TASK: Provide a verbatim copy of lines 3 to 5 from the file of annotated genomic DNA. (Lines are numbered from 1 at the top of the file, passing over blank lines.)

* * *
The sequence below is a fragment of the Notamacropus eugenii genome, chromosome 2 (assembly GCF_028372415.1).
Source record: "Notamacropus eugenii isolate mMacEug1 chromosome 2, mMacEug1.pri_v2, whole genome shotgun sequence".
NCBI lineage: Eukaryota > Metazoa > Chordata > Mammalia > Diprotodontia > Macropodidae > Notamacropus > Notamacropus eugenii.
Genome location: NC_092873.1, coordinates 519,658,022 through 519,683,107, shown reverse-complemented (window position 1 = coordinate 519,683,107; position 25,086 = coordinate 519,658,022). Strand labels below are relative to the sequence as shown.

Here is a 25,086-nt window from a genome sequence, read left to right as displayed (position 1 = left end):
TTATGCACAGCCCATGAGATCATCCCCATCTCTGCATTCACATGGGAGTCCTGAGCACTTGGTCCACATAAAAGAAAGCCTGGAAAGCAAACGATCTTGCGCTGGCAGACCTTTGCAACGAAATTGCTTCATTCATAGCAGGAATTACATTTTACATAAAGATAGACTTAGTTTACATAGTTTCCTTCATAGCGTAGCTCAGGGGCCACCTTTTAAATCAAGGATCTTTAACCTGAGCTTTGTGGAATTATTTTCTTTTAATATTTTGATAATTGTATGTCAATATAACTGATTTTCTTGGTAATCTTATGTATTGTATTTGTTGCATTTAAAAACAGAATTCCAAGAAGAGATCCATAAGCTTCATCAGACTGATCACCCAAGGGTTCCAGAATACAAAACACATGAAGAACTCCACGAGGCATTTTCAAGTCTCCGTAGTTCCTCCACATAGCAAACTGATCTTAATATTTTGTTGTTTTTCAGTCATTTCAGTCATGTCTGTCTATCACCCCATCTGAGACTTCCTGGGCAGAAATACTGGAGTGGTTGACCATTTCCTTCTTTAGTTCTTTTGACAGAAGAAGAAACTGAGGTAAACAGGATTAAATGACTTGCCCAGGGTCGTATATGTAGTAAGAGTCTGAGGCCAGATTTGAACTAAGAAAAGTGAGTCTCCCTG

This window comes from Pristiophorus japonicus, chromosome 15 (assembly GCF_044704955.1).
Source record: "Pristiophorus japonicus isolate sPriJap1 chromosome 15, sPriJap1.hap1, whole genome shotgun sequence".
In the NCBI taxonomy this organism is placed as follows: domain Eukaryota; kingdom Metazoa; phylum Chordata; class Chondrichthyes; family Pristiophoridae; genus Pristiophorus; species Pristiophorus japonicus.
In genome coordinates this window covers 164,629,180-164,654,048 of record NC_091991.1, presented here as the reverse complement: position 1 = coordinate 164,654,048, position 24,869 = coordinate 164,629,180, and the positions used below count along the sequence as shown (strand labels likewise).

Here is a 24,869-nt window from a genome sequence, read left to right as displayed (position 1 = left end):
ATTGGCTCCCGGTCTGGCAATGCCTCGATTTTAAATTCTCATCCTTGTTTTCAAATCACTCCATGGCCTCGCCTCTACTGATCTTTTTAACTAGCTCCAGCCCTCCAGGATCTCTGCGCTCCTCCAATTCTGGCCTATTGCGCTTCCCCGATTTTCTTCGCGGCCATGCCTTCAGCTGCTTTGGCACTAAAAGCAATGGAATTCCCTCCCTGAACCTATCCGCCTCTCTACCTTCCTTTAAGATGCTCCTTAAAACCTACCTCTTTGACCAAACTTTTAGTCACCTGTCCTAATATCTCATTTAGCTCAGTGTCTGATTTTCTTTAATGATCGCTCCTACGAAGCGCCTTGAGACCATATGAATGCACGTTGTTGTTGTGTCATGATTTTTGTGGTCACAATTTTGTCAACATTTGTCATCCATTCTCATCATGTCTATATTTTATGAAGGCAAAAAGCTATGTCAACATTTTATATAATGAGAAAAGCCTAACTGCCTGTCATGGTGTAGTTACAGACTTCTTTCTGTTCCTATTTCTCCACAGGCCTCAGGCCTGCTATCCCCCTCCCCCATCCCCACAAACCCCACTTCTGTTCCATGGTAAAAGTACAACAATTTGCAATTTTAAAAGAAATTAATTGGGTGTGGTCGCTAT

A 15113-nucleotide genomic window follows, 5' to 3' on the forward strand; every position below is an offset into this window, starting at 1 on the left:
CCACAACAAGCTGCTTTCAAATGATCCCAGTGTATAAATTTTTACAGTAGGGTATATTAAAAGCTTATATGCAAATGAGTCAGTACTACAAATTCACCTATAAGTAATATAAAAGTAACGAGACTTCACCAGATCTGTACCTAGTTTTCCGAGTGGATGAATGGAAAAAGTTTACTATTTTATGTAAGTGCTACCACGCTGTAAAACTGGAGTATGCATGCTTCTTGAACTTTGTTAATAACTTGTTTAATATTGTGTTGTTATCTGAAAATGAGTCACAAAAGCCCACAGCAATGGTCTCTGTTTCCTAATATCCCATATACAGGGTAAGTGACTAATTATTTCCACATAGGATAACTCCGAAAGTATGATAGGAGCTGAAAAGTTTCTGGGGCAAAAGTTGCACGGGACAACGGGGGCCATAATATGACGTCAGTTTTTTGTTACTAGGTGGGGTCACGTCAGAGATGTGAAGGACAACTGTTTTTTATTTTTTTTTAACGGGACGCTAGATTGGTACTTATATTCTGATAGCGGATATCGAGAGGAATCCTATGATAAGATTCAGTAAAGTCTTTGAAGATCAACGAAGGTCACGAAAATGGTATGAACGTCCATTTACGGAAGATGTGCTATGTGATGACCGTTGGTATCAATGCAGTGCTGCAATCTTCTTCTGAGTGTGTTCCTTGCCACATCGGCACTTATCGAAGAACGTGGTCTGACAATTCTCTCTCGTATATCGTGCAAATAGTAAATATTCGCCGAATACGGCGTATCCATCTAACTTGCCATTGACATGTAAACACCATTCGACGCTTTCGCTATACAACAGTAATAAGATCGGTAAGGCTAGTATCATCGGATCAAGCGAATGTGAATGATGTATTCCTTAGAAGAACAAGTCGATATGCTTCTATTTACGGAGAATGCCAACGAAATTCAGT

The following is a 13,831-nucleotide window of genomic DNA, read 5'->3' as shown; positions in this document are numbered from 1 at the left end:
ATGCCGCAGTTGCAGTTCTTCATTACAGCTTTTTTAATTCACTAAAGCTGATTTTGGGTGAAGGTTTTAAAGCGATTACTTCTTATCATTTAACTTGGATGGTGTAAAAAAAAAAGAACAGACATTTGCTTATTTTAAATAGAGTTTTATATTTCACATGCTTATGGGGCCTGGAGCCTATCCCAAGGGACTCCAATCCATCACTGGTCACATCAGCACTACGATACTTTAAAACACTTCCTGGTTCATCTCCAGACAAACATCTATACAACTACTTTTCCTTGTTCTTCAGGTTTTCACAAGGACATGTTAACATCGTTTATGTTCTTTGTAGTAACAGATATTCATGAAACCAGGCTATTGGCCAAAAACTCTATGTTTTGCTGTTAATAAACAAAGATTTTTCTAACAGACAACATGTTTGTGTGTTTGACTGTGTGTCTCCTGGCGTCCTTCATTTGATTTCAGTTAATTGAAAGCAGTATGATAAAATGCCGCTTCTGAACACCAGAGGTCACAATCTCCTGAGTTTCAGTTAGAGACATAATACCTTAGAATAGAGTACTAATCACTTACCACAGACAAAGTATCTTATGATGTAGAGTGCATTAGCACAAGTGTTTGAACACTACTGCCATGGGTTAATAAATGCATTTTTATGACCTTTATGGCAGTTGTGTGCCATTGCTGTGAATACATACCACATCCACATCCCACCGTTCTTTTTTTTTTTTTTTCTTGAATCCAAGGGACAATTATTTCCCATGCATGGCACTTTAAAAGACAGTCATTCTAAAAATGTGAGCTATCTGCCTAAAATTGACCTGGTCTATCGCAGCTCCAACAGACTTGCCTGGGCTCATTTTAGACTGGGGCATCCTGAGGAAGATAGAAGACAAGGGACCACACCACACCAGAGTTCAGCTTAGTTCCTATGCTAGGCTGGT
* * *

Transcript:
NCBI lineage: Eukaryota > Metazoa > Chordata > Mammalia > Diprotodontia > Macropodidae > Notamacropus > Notamacropus eugenii.
Genome location: NC_092873.1, coordinates 519,658,022 through 519,683,107, shown reverse-complemented (window position 1 = coordinate 519,683,107; position 25,086 = coordinate 519,658,022). Strand labels below are relative to the sequence as shown.

Here is a 25,086-nt window from a genome sequence, read left to right as displayed (position 1 = left end):